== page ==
Assessment and Proposals for Action
Norway has long been active in using ICT in the public sector, which has provided it with an important tool for achieving gains in government efficiency, for improving the quality of public services and for modernising government. Norway’s efforts to become a leader in the use of ICT in government are supported by a high level of Internet penetration in Norwegian society and a burgeoning information society. In recent years, Norway has made progress in adapting government to the use of the Internet as suggested by its rank of 6th in the eEurope benchmarking exercise measuring the availability of online services (Sweden is 1st, Finland 3rd and Denmark 5th)...
E-government Structure and Context
In Norway the structure of responsibility for e-government reflects the decentralised structure of government and its limited role as an e-government co-ordinator. Central government responsibility for ICT development and co-ordination has varied over time and has been allocated to different government organisations, mirroring the development of political and public management reform agendas. In Norway several government actors performing different policy related functions share responsibility on e-government implementation. The reform in government that took place in 2004 has given the Ministry of Modernisation a full mandate for ICT coordination in society as well as in the public sector.
The Case for E-government
The main driver for ICT use in Norway was and remains internal efficiency through automation of administrative processes. Nonetheless, public sector reform has been a main driver of the development of e-government which is seen as an instrument for providing better quality services, reducing complexity and user orientation of the public sector. Decentralisation of public management has had an impact on e-government implementation, however, within this general approach, there have been swings towards and away from centralising certain elements of ICT use in government. The advancement of the information society and e-government developments at EU level have also provided important cases for e-government development in Norway.
External Barriers to E-government
While there are few legislative and regulatory barriers to e-government in Norway, the OECD survey of Norway indicates budgetary barriers as the single most important barrier to the use of ICT in government. Norway has succeeded in providing a legal framework for e-government by reviewing and amending laws and regulations which impeded e-government and ensured privacy protection. Lack of funds and long term and joint funding mechanisms have been identified as the biggest budgetary barriers. However, in light of the existing flexibility within the Norwegian budgetary mechanisms, the problem does not seem to be the lack of budget mechanisms but rather lack of collaboration and inexperience with using business cases and other budgetary justification within ministries. The digital divide does not represent a major barrier to e-government development in Norway.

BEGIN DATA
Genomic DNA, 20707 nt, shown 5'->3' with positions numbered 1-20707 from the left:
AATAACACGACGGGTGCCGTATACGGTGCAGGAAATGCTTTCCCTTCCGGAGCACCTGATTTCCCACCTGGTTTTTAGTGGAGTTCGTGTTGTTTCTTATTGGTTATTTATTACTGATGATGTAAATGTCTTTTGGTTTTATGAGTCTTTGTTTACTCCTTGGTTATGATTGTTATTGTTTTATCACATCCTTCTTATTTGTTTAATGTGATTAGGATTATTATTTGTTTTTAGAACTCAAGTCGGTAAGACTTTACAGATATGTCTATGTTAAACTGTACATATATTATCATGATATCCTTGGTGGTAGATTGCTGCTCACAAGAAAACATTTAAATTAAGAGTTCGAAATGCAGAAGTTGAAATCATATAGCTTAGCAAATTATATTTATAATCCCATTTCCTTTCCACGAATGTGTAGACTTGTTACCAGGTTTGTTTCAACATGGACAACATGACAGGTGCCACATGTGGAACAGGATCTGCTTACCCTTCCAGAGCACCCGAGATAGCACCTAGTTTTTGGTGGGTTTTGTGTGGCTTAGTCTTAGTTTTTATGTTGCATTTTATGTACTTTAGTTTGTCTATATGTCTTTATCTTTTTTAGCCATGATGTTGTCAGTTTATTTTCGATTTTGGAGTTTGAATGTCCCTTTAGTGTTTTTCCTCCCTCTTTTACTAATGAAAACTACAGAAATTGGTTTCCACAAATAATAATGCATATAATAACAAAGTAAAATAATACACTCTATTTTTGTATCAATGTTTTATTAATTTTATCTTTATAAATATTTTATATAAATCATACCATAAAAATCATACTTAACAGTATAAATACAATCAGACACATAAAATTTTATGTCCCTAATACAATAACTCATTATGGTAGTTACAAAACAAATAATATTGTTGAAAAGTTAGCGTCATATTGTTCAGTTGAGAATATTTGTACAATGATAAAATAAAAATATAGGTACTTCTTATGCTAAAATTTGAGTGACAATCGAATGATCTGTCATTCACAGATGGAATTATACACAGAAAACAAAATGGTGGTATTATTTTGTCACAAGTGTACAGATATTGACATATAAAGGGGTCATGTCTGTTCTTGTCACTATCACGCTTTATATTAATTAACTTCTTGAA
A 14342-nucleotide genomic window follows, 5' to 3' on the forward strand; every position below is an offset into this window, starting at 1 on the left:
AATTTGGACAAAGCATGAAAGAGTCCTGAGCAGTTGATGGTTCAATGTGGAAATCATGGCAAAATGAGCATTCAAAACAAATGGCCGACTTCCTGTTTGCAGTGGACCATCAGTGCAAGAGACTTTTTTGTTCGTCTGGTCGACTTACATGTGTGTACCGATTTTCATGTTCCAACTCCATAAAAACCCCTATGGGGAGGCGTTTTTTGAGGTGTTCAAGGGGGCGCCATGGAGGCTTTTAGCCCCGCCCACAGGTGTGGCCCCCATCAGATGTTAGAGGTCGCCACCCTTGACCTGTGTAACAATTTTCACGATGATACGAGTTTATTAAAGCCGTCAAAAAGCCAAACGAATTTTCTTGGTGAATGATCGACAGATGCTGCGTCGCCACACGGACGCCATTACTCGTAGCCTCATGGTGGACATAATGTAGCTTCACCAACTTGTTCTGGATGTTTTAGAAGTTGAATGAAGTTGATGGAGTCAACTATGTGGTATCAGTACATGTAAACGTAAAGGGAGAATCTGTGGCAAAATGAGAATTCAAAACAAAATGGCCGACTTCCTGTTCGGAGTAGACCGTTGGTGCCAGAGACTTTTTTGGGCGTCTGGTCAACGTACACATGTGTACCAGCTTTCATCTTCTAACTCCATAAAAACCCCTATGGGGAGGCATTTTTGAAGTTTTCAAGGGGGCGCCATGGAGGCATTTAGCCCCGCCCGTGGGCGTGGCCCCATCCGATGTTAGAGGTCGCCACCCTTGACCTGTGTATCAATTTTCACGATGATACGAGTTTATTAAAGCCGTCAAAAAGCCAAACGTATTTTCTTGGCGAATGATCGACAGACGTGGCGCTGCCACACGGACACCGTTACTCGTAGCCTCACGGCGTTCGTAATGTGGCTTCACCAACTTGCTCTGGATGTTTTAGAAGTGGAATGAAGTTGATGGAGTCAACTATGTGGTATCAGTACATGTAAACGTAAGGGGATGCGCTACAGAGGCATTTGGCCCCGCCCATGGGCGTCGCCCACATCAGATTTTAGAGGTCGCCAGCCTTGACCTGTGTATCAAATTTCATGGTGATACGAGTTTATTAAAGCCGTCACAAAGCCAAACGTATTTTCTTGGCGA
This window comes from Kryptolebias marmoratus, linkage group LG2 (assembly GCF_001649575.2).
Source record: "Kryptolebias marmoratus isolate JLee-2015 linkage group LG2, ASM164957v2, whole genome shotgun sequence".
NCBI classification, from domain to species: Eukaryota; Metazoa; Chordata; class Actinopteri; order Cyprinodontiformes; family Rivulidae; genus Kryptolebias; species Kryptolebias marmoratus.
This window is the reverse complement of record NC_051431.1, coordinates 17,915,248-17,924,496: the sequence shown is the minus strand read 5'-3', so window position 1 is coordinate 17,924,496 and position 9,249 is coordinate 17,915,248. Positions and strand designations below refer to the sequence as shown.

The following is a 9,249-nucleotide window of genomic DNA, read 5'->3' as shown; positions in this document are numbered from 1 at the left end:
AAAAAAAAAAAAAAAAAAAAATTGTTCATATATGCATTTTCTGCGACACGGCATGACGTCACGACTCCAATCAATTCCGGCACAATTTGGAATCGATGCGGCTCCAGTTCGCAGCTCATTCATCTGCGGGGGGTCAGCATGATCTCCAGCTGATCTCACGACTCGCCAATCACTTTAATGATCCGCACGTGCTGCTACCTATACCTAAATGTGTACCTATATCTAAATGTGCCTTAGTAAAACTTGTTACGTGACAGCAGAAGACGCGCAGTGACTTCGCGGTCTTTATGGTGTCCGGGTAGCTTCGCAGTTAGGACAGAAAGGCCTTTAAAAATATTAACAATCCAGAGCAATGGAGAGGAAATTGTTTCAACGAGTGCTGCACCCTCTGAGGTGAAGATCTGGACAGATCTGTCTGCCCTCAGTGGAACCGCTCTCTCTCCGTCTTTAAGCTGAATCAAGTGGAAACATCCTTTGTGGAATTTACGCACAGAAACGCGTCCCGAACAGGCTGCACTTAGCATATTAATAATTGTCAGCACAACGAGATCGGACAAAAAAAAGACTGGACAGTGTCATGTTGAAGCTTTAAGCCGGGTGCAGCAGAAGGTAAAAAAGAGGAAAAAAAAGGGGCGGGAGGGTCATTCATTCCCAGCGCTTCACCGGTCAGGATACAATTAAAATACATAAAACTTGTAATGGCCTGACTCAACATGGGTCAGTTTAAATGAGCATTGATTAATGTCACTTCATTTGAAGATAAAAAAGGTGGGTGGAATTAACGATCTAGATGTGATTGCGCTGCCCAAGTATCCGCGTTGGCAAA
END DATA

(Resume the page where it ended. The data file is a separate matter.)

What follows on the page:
Planning and Leadership
Norway has a well-established central e-government vision (eNorway) and strategy, which build on the wider vision for the modernisation of the public sector. However, when it comes to the implementation of e-government, an earlier plan (24/7 administration) seems to provide an overarching organisational vision that has acted as substitute for the lack of central guidance. Leadership of e-government is very much decentralised. The general perception is that stronger political and administrative leadership at the central level, involving the setting of clearer goals for ministries and agencies supported by increased co-ordination and more concrete guidance on how to achieve them, is in strong demand and would improve implementation of e-government. Central co-ordination of e-government has varied over time ranging from centrally driven plans to more limited central management based on agencies and local entities as driving forces. In regard to e-government co-ordination, the current government has strengthened e-government co-ordination and has created a Co-ordinating Body for E-government within the MoM in order to guide the overall decentralised implementation of e-government in certain areas.
Norway’s early application of ICT to back office functions of government (e.g. financial and public record and payroll systems) has brought changes and benefits in terms of back office management that are now mainstreamed in government and provide an important basis for future development of front office services. Also, the impact of e-government on knowledge sharing across government has been positive and online frameworks which enhance cross government collaboration and exchange of experiences have been established. The government has also taken a step forward in strengthening the development of ICT skills in the public sector, for example by focusing on increasing employers’ access to qualified ICT workforce. As regards to central government analytical capacity, it remains limited and unevenly diffused among agencies. The transformation of Statskonsult into a publicowned limited company can, at least in the short term, further reduce the central government capacity in providing strategic ICT guidance to agencies.